Economic output stimulated by $1 million investment n $1,160,000
in electric power network constructio
Economic output stimulated by $1 million investment $1,160,000
in electric power network maintenance
Greenhouse gas emissions produced by $1 million 676 MtCO
2
E
investment in electric power network maintenance
and construction
Greenhouse gas emissions produced by $1 million 503 MtCO
2
E/$1 million GDP-PPP
general economic activity
Monetary value of greenhouse gas emissions 16,000,000 $/MtCO
2
E
Probability of pole/span failure as function p =
x
μ = 154
2
= 27
of windspeed, x (mph)
Probability of underground equipment failure 0.13
Time to service restoration for overhead line failure 4 h
Time to service restoration for underground line failure 10 h
Time to service restoration for transformer failure 6.5 h
Average residential rate $0.11/kWh
Average commercial/industrial rate $0.16/kWh
overhead system. We can then estimate the amount of economic output stimulated
by investing in underground power line construction using a multiplier obtained
from the EIO-LCA model (The Green Design Institute 2009). We also estimate the
equivalent greenhouse gas emissions from this amount of construction from the EIO-
LCA model as 676 Mt CO
2
equivalent (MtCO
2
E) emissions per $1 million invested
in electric power network construction (NAICS Sector 237130). The environmental
impact and economic output stimulated by electricity production is slightly different,
$0.6 million and 9,160 MtCO
2
E per $1 million of economic activity, also estimated
using the EIO-LCA model. These later numbers are needed for estimating the
reduction in environmental impacts due to lost electricity production when power
systems fail after hurricanes. We consider only the contributions to global warming
potential as environmental impacts, though other emissions would be associated with
construction and power generation activities. To convert the environmental impacts
to a monetary value, we assign the spot price for a 1 MtCO
2
E certified emission
reduction (CER) on the European Climate Exchange (2009) as the economic value
of 1 MtCO
2
E. On 30 December 2009, the price of a CER in USD is $16.00 per metric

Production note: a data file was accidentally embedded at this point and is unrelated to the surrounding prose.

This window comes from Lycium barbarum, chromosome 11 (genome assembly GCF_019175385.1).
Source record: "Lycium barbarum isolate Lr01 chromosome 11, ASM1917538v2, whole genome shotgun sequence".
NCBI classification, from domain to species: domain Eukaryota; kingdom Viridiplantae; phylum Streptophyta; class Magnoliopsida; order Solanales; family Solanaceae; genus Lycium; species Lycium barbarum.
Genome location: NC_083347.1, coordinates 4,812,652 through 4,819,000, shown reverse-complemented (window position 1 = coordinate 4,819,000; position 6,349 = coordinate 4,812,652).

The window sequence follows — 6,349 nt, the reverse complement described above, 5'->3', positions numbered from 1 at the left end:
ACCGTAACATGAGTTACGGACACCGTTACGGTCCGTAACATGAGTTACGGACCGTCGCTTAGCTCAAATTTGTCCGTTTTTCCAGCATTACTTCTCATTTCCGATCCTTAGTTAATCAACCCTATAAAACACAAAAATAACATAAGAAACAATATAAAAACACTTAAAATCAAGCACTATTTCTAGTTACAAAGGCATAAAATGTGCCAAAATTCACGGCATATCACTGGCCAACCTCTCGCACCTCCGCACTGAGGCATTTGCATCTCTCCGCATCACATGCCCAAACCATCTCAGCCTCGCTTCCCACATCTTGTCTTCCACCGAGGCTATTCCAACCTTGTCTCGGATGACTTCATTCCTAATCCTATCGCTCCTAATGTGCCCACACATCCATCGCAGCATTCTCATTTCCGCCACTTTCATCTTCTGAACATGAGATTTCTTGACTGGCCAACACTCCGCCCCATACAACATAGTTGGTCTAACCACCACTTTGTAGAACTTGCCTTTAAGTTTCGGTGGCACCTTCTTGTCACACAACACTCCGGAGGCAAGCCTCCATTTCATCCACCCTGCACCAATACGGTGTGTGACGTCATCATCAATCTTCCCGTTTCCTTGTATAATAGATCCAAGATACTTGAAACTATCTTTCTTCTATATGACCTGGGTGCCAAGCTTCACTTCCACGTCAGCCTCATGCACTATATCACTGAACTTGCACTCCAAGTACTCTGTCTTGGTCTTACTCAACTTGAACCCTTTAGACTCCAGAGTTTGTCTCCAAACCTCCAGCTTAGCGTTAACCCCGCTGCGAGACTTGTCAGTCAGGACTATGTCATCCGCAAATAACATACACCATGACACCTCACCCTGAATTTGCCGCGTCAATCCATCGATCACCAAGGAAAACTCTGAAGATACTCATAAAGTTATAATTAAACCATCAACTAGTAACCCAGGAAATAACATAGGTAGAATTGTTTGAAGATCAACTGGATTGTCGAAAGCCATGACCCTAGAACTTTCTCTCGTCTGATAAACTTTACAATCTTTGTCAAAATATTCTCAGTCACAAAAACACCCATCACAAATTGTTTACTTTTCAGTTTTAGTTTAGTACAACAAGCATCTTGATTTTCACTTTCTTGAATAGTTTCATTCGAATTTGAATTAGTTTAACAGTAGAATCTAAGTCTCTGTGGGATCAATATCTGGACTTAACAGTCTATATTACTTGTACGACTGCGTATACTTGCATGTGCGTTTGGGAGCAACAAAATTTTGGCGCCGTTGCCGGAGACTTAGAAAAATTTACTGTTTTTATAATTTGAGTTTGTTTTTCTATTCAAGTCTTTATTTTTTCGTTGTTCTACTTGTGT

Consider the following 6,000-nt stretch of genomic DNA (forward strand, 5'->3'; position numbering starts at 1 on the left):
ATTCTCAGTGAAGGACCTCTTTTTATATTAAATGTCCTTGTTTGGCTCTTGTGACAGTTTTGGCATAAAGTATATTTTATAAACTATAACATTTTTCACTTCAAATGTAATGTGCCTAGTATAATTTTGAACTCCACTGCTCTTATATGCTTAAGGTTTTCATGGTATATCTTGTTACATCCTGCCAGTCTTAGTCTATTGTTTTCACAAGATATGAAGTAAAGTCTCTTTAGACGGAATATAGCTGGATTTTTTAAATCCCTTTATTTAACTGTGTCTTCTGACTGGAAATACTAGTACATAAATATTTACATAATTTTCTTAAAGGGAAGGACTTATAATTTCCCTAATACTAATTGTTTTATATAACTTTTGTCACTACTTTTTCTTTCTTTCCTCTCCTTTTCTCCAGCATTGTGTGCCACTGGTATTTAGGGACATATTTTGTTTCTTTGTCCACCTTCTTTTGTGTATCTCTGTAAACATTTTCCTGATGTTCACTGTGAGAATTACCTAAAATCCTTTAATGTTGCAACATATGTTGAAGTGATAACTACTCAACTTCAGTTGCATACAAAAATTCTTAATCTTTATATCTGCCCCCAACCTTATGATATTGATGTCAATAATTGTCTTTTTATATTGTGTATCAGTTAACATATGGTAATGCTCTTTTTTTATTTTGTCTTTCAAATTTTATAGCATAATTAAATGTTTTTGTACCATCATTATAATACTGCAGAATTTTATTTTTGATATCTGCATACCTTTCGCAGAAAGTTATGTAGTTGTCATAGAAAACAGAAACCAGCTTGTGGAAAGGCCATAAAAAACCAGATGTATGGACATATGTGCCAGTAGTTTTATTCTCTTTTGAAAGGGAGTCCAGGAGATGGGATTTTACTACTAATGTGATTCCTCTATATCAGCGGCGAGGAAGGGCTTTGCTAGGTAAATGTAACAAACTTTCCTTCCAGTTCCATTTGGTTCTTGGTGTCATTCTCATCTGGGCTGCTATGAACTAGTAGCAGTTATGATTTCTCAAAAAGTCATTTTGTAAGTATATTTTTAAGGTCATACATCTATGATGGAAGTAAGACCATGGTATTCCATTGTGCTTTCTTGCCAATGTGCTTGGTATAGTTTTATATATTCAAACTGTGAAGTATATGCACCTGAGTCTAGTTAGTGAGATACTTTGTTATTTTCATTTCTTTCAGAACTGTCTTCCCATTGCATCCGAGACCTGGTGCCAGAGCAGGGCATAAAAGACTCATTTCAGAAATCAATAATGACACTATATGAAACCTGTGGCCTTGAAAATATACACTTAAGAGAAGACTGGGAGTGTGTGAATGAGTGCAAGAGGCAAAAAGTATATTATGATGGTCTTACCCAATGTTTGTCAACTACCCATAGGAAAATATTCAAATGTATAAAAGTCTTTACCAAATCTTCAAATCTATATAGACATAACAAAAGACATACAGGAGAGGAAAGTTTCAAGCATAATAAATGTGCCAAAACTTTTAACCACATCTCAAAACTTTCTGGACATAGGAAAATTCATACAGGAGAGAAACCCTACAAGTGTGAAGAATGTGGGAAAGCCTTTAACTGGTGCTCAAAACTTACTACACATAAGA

ton ($16 million per Mt). Because of the possibility of cap and trade being adopted
in the U.S., we assume the cost of 1 Mt CER is the economic value of 1 MtCO
2
E. To
estimate the private losses associated with interruptions due to system component
failures, we assume the cost of an interruption-hour for residential, commercial, and
industrial customers is $2.70, $886, and $3,853, respectively (LaCommare and Eto
2006).
Finally, we must estimate the influence of reliability on costs. We assume that
the repair cost for overhead system element failures is $4,000 per failure, while the
Climatic Change
repair cost for underground system element failures is $60,000 per failure (Xu and
Brown 2008). We ignore differences in non-storm reliability between overhead and
underground systems as a first approximation. We estimate the hurricane failure
probability of poles from Han et al. (2009). The failure probabilities of spans and pad-
mounted transformers for underground and overhead equipment and the time to
service restoration for overhead and underground system elements are approximated
based on empirical rules of thumb (Xu and Brown 2008). The cost per customer
interruption hour for residential and commercial customers is estimated from Florida
Public Utilities Commission data (Xu and Brown 2008).
5Results
5.1 Micropolis case study results
Here we present the results of our analysis for the three scenarios. For the purpose of
this base case, the portion of Micropolis east of its railroad is classified as a hurricane
storm surge category 3 zone, while the portion of Micropolis west of the railroad
is a category 5 zone. Because we make no changes to west Micropolis, and the
storm surge zone category for this area is much higher than the intensity of storms
experienced in this area, surge-induced failures in this zone will not occur in our
simulation model. Consequently, we neglect the cost of underground maintenance
and failure in this zone. The scenarios proposed are illustrated as a decision tree
in Fig. 2. Finally, our base case scenario assumes a time horizon of 50-years and a
discount rate of 8% applied to all utility investments and imposed costs. We reserve
discussion of the impact of choice of discount rate for a later section.
Fig. 2 Decision tree illustrating proposed scenarios for analysis with and without wetland restoration